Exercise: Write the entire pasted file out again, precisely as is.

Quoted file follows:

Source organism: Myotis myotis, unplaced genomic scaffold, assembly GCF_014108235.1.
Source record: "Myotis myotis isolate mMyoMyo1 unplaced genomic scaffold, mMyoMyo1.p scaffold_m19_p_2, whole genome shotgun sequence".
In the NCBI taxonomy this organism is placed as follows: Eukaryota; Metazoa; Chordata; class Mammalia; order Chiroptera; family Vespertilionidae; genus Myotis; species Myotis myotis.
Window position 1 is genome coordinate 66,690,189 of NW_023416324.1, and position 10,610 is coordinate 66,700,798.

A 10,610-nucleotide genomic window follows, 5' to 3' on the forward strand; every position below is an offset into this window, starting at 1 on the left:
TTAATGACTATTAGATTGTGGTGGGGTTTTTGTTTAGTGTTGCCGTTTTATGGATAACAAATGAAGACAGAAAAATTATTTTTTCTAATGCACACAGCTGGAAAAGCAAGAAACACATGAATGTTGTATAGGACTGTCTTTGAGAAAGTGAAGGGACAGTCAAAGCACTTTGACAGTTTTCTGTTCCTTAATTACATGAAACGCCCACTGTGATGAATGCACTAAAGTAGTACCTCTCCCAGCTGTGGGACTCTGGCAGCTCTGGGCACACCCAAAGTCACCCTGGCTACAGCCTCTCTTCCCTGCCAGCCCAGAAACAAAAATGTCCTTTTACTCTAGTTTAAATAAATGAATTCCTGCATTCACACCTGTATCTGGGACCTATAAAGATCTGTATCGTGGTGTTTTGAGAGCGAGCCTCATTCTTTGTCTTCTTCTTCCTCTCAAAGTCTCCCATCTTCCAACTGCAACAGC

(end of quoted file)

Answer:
Source organism: Myotis myotis, unplaced genomic scaffold, assembly GCF_014108235.1.
Source record: "Myotis myotis isolate mMyoMyo1 unplaced genomic scaffold, mMyoMyo1.p scaffold_m19_p_2, whole genome shotgun sequence".
In the NCBI taxonomy this organism is placed as follows: Eukaryota; Metazoa; Chordata; class Mammalia; order Chiroptera; family Vespertilionidae; genus Myotis; species Myotis myotis.
Window position 1 is genome coordinate 66,690,189 of NW_023416324.1, and position 10,610 is coordinate 66,700,798.

A 10,610-nucleotide genomic window follows, 5' to 3' on the forward strand; every position below is an offset into this window, starting at 1 on the left:
TTAATGACTATTAGATTGTGGTGGGGTTTTTGTTTAGTGTTGCCGTTTTATGGATAACAAATGAAGACAGAAAAATTATTTTTTCTAATGCACACAGCTGGAAAAGCAAGAAACACATGAATGTTGTATAGGACTGTCTTTGAGAAAGTGAAGGGACAGTCAAAGCACTTTGACAGTTTTCTGTTCCTTAATTACATGAAACGCCCACTGTGATGAATGCACTAAAGTAGTACCTCTCCCAGCTGTGGGACTCTGGCAGCTCTGGGCACACCCAAAGTCACCCTGGCTACAGCCTCTCTTCCCTGCCAGCCCAGAAACAAAAATGTCCTTTTACTCTAGTTTAAATAAATGAATTCCTGCATTCACACCTGTATCTGGGACCTATAAAGATCTGTATCGTGGTGTTTTGAGAGCGAGCCTCATTCTTTGTCTTCTTCTTCCTCTCAAAGTCTCCCATCTTCCAACTGCAACAGC